Groundbreaking

Hudson Yards Breaks Ground for South Tower

A rendering of the Hudson Yards complex towers.

A rendering of the Hudson Yards complex towers, situated near the river on Manhattan’s west side.

New York Mayor Michael Bloomberg was on hand Tuesday as Related Companies broke ground on the first of what will be a string of buildings in the Hudson Yards development on Manhattan’s midtown west.

Related founder – and Miami Dolphins owner – Stephen Ross, called the project the “most ambitious construction project in the history of New York.”  The company is planning a 47-story, 1.7 million square foot tower which is expected to cost $1 billion, according to reports.

Leather goods retailer, Coach, has committed to purchase about 750,000 square feet in the tower, with the option of taking another 100,000. “Hudson Yards will soon be home to some of the world’s most renowned brands,” Mr. Ross said to a crowd of onlookers assembled in a large tent at the construction site near the corner of 30th street and Eleventh Avenue.

In addition to becoming the new global headquarters of Coach, Ross said the complex would be the future home of Related Companies, “as well as my private residence.”

Related Companies' South Tower.

Related Companies’ South Tower.

“I’m excited to see the Hudson yards project launched,” said CBRE CEO, Mary Ann Tighe, who represented Coach in the deal to become the anchor tenant of Related’s South Tower. “I would feel even more excited if we were at closure with the coach deal.” Related spokesperson, Joanna Rose, said the deal would close in the “coming weeks” and said she could not provide a more detailed time frame.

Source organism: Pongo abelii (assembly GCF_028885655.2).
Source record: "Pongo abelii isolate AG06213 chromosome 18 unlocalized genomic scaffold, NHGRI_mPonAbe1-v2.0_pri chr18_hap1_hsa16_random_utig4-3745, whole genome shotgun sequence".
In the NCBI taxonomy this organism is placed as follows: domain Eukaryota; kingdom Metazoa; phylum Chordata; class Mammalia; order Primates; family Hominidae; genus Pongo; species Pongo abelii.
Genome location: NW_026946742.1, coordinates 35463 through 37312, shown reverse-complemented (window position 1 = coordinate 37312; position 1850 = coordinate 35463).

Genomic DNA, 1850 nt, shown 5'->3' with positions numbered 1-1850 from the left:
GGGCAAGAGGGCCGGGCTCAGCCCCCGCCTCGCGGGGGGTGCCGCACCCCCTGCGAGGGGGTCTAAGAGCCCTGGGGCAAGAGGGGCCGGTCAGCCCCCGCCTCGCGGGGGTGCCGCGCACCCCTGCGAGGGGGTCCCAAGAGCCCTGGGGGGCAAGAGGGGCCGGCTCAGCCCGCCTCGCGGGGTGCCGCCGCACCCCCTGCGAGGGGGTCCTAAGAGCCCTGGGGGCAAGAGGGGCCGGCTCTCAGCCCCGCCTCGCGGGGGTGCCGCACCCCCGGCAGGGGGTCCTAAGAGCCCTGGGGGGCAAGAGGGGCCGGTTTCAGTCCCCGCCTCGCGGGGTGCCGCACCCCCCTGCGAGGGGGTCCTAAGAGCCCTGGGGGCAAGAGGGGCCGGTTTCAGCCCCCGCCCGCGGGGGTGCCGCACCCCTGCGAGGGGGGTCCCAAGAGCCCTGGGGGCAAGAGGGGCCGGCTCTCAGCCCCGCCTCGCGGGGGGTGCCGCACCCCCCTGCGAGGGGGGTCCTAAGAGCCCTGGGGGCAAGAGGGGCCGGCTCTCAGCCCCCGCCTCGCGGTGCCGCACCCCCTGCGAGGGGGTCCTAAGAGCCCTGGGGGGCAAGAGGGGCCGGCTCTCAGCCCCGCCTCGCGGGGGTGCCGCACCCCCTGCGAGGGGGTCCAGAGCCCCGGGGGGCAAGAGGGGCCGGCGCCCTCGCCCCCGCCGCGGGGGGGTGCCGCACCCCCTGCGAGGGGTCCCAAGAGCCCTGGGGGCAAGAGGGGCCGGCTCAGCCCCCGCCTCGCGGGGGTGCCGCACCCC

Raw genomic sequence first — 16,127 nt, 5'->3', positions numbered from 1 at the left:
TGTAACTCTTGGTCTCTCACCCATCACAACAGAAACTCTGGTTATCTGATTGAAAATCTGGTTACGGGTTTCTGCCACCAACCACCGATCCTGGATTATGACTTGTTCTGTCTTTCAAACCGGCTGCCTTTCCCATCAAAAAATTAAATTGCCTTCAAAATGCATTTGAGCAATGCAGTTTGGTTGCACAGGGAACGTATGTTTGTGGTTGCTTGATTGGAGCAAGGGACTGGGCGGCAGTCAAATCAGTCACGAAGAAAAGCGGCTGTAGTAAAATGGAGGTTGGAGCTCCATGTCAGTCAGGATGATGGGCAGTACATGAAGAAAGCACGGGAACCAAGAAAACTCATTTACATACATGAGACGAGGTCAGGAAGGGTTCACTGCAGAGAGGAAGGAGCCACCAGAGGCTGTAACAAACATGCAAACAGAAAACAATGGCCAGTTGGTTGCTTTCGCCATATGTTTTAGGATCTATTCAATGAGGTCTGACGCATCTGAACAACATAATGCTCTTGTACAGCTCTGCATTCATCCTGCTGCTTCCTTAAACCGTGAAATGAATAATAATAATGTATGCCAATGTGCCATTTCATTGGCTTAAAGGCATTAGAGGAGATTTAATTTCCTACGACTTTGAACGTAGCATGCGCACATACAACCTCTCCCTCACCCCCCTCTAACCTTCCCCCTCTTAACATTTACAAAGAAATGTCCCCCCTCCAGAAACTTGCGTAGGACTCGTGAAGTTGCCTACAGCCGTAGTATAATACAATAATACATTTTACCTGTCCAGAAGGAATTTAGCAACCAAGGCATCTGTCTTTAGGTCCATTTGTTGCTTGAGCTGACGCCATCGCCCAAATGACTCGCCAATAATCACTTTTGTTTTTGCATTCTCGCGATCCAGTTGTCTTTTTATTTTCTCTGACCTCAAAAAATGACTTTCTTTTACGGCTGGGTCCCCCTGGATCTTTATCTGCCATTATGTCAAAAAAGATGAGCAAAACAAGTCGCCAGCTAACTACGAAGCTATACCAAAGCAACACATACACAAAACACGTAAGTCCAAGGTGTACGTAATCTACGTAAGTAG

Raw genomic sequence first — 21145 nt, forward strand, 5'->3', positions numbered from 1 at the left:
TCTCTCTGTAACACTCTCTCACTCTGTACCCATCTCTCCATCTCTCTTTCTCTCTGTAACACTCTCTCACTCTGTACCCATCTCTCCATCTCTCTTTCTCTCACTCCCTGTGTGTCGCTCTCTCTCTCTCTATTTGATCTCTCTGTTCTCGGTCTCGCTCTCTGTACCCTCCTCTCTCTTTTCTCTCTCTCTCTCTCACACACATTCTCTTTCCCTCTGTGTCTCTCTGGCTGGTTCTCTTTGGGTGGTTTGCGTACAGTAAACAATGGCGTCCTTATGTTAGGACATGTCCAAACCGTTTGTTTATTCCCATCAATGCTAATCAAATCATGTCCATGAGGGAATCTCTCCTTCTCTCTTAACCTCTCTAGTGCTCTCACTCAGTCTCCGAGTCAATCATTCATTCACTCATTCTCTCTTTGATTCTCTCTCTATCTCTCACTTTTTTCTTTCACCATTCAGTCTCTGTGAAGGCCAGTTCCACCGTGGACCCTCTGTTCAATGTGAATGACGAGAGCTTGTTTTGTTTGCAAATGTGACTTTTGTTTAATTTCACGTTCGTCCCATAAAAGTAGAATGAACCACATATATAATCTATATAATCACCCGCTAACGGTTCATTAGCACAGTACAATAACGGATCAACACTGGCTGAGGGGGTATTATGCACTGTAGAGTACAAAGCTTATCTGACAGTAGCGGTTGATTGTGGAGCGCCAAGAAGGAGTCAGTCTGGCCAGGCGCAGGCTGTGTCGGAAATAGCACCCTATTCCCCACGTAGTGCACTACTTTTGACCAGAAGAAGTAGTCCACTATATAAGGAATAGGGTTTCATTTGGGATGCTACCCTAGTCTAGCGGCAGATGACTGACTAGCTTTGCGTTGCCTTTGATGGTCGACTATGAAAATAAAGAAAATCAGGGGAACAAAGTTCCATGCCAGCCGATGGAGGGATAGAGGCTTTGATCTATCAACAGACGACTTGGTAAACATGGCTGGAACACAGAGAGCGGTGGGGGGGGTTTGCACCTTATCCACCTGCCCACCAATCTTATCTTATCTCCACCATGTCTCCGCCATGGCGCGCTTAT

Though Coach is taking such a significant portion of the office space in the building, and is the anchor tenant, Ms. Tighe said she does not think the South Tower will be called The Coach Building, rather it will have a building address. She also said she fully expects other substantial tenants will buy space in the tower.

The 26-acre development is part of a trend of prosperity for the west side of midtown, which has increased its presence in the commercial real estate market over the past 20 years. “Every place you turn down here there’s another crane, another boring machine doing its work,” said Mr. Bloomberg

When completed, the Hudson Yards complex will feature a number of mixed use towers – residential and office – as well as retail centers, a park, a dual cultural center – event venue and a playground. It will feature 13 million square feet, including 6 million square feet of commercial space. The complex is bordered on its south side by the High Line elevated walkway. Construction of the High Line’s third and final phase will begin in September, Mr. Bloomberg said.

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